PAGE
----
How Can I Become Closer to the Lord?
by Truman G. Madsen
Let Him magnify you in all the rounds and corners of your days and nights.
One of my most exciting possessions as a child was a magnifying glass. Things thus “enlarged,” like the pores of my skin, seemed novel. I learned eventually something almost magical. By holding the glass in a perfect relation to the Sun, the rays were concentrated and became light-heat. A rock or a piece of steel turned hot under its power. The focused light would burn a hole in, or leave its mark on, everything, with a penetration “sharper than a two-edged sword.”
Jesus the Christ is not to be compared to anything inanimate. Yet He is a living magnifier. He is Light and Love personified. He became that through experiences that exactly parallel our own, in this world, on these rugged continents, between these raging oceans. He now enables us to unlock, yes, and receive, yes, and focus the light within and without until we burn under Divine fire.
Note that His power, instead of being “limited” by His embodiment (a view of God held by thinkers as varied as Billy Graham and Reinhold Niebuhr), was vastly enhanced by it. He came in to the world not, as the creeds have it, simply to establish kinship with us. That was profoundly achieved long before mortality. But to achieve kinship–for Himself and us-with the Father who is Himself an embodied “Father of lights.” Through the mortal process every organ and attribute of His were filled with light until capable of the most magnified life. Today no mortal can endure that presence except quickened by the Spirit of God.
That, as a starting point, leads to several wondrous inversions of our notion of spirituality.
It means communion with Christ comes not through withdrawal from the world, but through entering all of it with Him.
It means fellowship with Christ is not a straightjacket that snuffs out life. It is just the opposite. It is finding, or infusing, His light into all dimensions.
It means that “inasmuch as ye have received me, ye are in me and I in you.” To be in Him is to put eternal bloom in every satisfaction. Without Him things turn to ashes.
When we cannot comprehend, we cannot endure Him, and when we cannot endure His presence, we cannot enjoy. To be fully alive to Christ is to be fully alive to the light in every form of life-and that is abundance. Less than that is a kind of dying.
We are, in a word, magnified as we cease to think of “the Spirit” as unrelated to Christ, and as we cease to think of Christ as separate from life.
Now in your official roles, when teaching, praying, blessing, administering, counseling, baptizing, studying, fasting, the sense of the Master’s nearness is obvious.
But my suggestion, what I yearn to stress here, is that when you permit Him into other aspects of life in all contrasts, you will the more increase in your power.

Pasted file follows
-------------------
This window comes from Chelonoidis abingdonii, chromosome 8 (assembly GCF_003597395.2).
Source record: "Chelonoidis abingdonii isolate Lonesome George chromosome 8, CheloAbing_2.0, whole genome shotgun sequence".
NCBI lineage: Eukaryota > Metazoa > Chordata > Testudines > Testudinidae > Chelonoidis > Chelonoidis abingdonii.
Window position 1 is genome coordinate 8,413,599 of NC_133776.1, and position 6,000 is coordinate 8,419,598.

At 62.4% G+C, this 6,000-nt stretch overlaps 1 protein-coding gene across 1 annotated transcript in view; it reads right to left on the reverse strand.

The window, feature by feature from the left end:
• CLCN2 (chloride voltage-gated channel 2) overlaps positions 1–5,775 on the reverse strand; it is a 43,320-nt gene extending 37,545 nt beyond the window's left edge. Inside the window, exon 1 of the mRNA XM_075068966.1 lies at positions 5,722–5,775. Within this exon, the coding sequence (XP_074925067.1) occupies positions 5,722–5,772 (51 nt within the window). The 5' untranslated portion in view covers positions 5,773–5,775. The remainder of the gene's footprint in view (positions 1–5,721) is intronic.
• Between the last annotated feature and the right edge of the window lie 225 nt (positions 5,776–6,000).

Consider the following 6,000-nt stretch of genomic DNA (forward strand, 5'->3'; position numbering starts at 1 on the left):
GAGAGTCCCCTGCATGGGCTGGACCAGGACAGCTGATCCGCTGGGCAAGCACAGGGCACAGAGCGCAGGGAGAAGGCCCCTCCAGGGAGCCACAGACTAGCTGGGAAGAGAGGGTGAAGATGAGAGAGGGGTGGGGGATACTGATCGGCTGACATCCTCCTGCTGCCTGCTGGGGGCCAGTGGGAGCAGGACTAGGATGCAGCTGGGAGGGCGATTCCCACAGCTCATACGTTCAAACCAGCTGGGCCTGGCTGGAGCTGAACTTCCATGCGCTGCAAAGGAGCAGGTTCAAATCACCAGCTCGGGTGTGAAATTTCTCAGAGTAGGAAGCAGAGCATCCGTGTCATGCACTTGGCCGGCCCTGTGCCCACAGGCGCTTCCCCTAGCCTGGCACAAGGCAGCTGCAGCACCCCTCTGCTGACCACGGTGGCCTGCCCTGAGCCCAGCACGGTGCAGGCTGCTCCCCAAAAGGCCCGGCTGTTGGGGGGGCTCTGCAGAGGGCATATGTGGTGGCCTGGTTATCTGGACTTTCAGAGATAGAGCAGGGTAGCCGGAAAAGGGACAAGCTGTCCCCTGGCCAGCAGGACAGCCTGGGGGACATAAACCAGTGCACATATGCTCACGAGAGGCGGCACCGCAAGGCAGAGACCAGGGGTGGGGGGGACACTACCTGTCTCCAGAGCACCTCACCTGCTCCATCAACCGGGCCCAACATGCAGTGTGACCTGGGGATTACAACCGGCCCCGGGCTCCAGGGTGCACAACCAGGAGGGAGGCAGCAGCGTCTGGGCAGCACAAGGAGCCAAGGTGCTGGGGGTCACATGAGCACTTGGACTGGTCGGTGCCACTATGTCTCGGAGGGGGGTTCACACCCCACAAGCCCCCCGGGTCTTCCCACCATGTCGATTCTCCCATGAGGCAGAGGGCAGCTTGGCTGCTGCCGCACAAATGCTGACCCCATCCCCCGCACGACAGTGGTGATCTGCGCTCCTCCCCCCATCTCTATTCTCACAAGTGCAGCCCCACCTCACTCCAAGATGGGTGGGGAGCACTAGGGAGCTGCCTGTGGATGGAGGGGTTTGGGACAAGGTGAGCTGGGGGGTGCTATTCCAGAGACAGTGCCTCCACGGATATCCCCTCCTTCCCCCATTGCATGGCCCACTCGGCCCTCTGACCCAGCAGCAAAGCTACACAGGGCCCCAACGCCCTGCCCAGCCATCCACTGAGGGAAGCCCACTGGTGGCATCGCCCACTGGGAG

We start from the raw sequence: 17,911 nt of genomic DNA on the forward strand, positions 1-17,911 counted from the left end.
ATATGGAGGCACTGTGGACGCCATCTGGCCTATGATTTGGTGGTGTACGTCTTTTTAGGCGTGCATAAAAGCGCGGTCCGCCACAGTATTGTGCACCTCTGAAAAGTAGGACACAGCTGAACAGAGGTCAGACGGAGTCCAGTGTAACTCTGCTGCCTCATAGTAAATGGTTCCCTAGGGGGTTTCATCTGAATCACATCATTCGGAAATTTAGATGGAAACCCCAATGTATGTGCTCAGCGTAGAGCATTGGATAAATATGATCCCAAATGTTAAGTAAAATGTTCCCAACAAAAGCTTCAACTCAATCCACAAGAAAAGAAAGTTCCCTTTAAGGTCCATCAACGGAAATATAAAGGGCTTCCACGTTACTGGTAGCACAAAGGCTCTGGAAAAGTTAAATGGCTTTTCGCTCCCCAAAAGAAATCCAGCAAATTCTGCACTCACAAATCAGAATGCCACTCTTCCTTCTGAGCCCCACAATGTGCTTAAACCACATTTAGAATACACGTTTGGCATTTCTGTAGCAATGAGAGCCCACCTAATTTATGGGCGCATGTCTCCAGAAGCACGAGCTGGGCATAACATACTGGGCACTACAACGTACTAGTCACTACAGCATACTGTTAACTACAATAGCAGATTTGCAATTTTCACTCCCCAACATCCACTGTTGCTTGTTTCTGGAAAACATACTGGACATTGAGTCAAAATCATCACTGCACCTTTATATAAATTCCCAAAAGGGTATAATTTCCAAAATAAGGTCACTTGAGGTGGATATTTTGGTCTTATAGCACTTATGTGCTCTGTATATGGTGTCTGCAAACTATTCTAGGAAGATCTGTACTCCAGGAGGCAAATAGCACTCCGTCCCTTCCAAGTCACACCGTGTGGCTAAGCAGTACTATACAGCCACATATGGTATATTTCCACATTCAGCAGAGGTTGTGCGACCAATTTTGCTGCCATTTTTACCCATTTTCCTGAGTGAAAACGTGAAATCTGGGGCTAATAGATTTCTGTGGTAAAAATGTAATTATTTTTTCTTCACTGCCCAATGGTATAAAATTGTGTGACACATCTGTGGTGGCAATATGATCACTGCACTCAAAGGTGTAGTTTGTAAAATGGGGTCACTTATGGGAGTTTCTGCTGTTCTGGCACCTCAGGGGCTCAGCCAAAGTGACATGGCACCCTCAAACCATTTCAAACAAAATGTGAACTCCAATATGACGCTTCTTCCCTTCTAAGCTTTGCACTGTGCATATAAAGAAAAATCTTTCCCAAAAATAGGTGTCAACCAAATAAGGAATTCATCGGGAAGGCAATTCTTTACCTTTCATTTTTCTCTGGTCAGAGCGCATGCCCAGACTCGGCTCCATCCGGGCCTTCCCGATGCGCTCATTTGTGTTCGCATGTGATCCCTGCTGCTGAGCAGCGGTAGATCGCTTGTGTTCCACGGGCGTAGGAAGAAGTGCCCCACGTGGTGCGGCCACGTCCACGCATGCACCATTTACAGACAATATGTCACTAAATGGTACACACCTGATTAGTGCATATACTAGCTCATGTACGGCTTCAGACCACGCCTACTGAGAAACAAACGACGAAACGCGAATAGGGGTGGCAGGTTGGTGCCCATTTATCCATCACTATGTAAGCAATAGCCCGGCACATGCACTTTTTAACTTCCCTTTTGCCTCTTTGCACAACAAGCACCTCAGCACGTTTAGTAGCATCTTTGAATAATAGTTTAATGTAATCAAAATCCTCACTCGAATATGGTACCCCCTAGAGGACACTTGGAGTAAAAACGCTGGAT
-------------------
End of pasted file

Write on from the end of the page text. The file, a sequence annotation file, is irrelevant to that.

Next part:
Here are some illustrations. We find Him and receive Him:
In whole laughter. We have sat at the dinner table and recounted our adventures and minor missionary disasters with mirth. Eyes glisten with glad humor. Do I err when I saw I believe with all of me that Christ is gifted (as how else could we of His family be?) with a most luxurious sense of humor? Being willing to laugh at oneself, especially at what is fake and foolish, is often the beginning of growth in spiritual sensitivity. Sometimes things only stop hurting when you laugh whole-souled laughter.
In practical drudgery. From pin-point planning, to shirt-washing, to getting the car lubed. What work isn’t the Lord’s work? Anyone who draws the false line (false because there isn’t one) between sacred and secular, between spiritual and temporal, misses many of the meeting points with Christ. Wilford Woodruff, hoe in hand, felt just as much consecrated as with the Book of Mormon. Sweat is as real a token of love as is the sound of a choir. He put His own sandals to the dust, didn’t He? Draw Him in to the heat of the day.
Strangely, I have learned that, contrary to every expectation, the more involved I am in the work of the kingdom, the lighter the load. Exhaustion does not come from involvement, but from the ceaseless throb of nervous shirking, the emotional strains of the slacker. Conscience-which is the light of Christ-knows what is good for me: Work. And work with Him is energizing instead of enervating.
In dark problems of misunderstanding and friction. Viewing all personal relations as His, I find, relieves me of a hundred kinds of anxiety: of tenderized toes, and a lot of defensive ego-armor. He, as peacemaker, is mighty in the long run, loses no battles that matter, and wins the prizes the war would have destroyed. Thus, when I am with you, I see you as His. I recognize that you have been under His care over a time-span that is beyond me. He breaks down the communication barriers. His handiwork in us is visible.